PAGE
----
Quantum mechanics (QM) is a set of principles describing physical reality at the atomic level of matter (molecules and atoms) and the subatomic (electrons, protons, and even smaller particles). These descriptions include the simultaneous wave-like and particle-like behavior of both matter[1] and radiation[2] ("wave–particle duality"). In the quantum mechanics of a subatomic particle, one can never specify its state, such as its simultaneous location and velocity, with complete certainty (this is called the Heisenberg uncertainty principle — see its formula in the box to the right).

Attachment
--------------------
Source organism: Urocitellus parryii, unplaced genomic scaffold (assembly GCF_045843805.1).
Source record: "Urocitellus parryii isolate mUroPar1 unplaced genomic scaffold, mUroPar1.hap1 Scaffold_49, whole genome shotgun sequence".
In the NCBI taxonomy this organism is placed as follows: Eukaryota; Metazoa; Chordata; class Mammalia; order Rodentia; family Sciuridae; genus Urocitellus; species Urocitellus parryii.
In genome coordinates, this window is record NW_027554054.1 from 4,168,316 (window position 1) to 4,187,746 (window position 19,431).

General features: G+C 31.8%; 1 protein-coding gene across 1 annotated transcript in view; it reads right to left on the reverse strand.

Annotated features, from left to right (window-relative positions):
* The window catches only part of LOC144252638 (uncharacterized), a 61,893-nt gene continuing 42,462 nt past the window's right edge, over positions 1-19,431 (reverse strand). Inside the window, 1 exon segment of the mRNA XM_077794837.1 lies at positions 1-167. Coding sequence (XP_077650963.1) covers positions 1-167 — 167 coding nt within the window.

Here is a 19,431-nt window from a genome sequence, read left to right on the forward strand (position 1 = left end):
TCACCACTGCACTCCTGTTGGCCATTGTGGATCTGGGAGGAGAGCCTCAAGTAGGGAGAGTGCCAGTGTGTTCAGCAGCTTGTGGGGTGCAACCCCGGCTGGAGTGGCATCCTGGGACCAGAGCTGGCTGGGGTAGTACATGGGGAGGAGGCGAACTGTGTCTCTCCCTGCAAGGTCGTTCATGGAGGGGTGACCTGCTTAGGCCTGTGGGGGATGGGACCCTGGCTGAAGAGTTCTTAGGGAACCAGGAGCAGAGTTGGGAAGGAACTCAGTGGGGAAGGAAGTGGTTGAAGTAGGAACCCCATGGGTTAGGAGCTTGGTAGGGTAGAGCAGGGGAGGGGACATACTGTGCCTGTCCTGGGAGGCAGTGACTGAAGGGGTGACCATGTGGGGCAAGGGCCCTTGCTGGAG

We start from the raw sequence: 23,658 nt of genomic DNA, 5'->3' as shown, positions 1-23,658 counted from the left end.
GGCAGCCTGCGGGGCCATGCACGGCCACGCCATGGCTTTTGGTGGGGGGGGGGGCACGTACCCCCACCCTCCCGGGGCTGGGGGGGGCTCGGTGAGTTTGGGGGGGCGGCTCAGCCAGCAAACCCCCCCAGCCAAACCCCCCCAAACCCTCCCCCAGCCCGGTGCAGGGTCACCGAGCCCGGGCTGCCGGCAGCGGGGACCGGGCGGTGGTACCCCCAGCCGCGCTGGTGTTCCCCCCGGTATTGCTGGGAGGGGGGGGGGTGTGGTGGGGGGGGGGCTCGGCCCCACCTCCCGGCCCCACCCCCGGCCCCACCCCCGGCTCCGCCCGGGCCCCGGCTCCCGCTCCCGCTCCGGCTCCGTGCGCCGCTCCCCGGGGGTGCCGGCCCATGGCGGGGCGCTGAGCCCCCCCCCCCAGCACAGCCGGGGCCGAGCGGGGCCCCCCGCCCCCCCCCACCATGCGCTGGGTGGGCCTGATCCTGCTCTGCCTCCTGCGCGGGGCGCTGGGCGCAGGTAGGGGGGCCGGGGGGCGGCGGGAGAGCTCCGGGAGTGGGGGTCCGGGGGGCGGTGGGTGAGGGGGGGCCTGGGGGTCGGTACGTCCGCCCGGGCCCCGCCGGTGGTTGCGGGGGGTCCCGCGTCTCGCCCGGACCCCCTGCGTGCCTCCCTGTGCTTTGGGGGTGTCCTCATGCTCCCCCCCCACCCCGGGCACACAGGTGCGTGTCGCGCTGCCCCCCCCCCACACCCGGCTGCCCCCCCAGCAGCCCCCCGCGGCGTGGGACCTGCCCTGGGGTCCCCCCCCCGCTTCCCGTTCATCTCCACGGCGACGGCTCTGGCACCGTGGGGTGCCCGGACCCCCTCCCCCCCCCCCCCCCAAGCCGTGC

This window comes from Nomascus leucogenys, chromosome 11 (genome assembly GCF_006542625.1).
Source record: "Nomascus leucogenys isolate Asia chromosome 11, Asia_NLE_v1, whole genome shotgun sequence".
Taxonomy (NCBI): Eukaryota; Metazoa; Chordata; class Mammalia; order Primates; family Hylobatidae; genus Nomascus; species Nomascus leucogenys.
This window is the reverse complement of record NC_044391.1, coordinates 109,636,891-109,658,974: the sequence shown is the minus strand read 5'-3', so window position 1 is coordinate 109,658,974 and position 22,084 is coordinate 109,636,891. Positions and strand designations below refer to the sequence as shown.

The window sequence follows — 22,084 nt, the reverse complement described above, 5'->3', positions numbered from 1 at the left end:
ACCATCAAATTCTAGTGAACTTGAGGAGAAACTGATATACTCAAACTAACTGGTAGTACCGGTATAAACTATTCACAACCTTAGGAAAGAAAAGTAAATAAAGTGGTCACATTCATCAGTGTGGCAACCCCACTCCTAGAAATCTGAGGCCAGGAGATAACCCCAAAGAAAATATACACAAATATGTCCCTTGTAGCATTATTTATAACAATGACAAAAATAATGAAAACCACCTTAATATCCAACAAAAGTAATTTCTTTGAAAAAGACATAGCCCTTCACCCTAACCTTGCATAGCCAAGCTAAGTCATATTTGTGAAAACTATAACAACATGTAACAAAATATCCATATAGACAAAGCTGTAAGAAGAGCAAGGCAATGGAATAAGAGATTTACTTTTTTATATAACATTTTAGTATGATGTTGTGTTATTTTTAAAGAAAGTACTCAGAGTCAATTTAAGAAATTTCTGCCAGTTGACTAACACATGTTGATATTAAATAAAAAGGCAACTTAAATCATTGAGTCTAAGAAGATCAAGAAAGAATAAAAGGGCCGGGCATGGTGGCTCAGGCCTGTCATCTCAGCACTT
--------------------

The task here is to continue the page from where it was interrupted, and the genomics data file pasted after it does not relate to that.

Even so, classical physics often can be a good approximation to results otherwise obtained by quantum physics, typically in circumstances with large numbers of particles (some questions remain open, however, in the field of quantum chaos).

The particle/wave experiment where the observer affects the outcome, done in cartoon form for knuckle heads.

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